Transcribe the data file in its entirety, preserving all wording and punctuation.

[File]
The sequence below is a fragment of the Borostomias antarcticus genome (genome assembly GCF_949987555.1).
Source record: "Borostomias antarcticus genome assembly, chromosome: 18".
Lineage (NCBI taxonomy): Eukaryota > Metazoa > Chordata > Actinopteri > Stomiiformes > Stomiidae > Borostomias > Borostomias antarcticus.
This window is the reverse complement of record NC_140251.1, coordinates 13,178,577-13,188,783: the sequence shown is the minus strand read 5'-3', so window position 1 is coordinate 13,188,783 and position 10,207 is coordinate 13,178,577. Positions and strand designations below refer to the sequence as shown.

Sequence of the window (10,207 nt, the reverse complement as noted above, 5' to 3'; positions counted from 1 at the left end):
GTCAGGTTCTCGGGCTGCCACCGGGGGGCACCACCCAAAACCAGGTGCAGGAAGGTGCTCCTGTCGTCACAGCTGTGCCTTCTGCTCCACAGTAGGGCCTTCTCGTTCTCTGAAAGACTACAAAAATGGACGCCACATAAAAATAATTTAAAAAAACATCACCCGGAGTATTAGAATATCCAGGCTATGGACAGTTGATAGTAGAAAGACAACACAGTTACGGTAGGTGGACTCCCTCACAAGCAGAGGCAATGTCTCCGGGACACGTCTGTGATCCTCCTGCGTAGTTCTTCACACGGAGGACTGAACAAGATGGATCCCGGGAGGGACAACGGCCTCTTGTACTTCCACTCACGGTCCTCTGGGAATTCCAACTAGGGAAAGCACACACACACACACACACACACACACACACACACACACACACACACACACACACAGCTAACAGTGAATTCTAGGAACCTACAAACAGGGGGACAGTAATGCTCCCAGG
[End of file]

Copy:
The sequence below is a fragment of the Borostomias antarcticus genome (genome assembly GCF_949987555.1).
Source record: "Borostomias antarcticus genome assembly, chromosome: 18".
Lineage (NCBI taxonomy): Eukaryota > Metazoa > Chordata > Actinopteri > Stomiiformes > Stomiidae > Borostomias > Borostomias antarcticus.
This window is the reverse complement of record NC_140251.1, coordinates 13,178,577-13,188,783: the sequence shown is the minus strand read 5'-3', so window position 1 is coordinate 13,188,783 and position 10,207 is coordinate 13,178,577. Positions and strand designations below refer to the sequence as shown.

Sequence of the window (10,207 nt, the reverse complement as noted above, 5' to 3'; positions counted from 1 at the left end):
GTCAGGTTCTCGGGCTGCCACCGGGGGGCACCACCCAAAACCAGGTGCAGGAAGGTGCTCCTGTCGTCACAGCTGTGCCTTCTGCTCCACAGTAGGGCCTTCTCGTTCTCTGAAAGACTACAAAAATGGACGCCACATAAAAATAATTTAAAAAAACATCACCCGGAGTATTAGAATATCCAGGCTATGGACAGTTGATAGTAGAAAGACAACACAGTTACGGTAGGTGGACTCCCTCACAAGCAGAGGCAATGTCTCCGGGACACGTCTGTGATCCTCCTGCGTAGTTCTTCACACGGAGGACTGAACAAGATGGATCCCGGGAGGGACAACGGCCTCTTGTACTTCCACTCACGGTCCTCTGGGAATTCCAACTAGGGAAAGCACACACACACACACACACACACACACACACACACACACACACACACACACACACAGCTAACAGTGAATTCTAGGAACCTACAAACAGGGGGACAGTAATGCTCCCAGG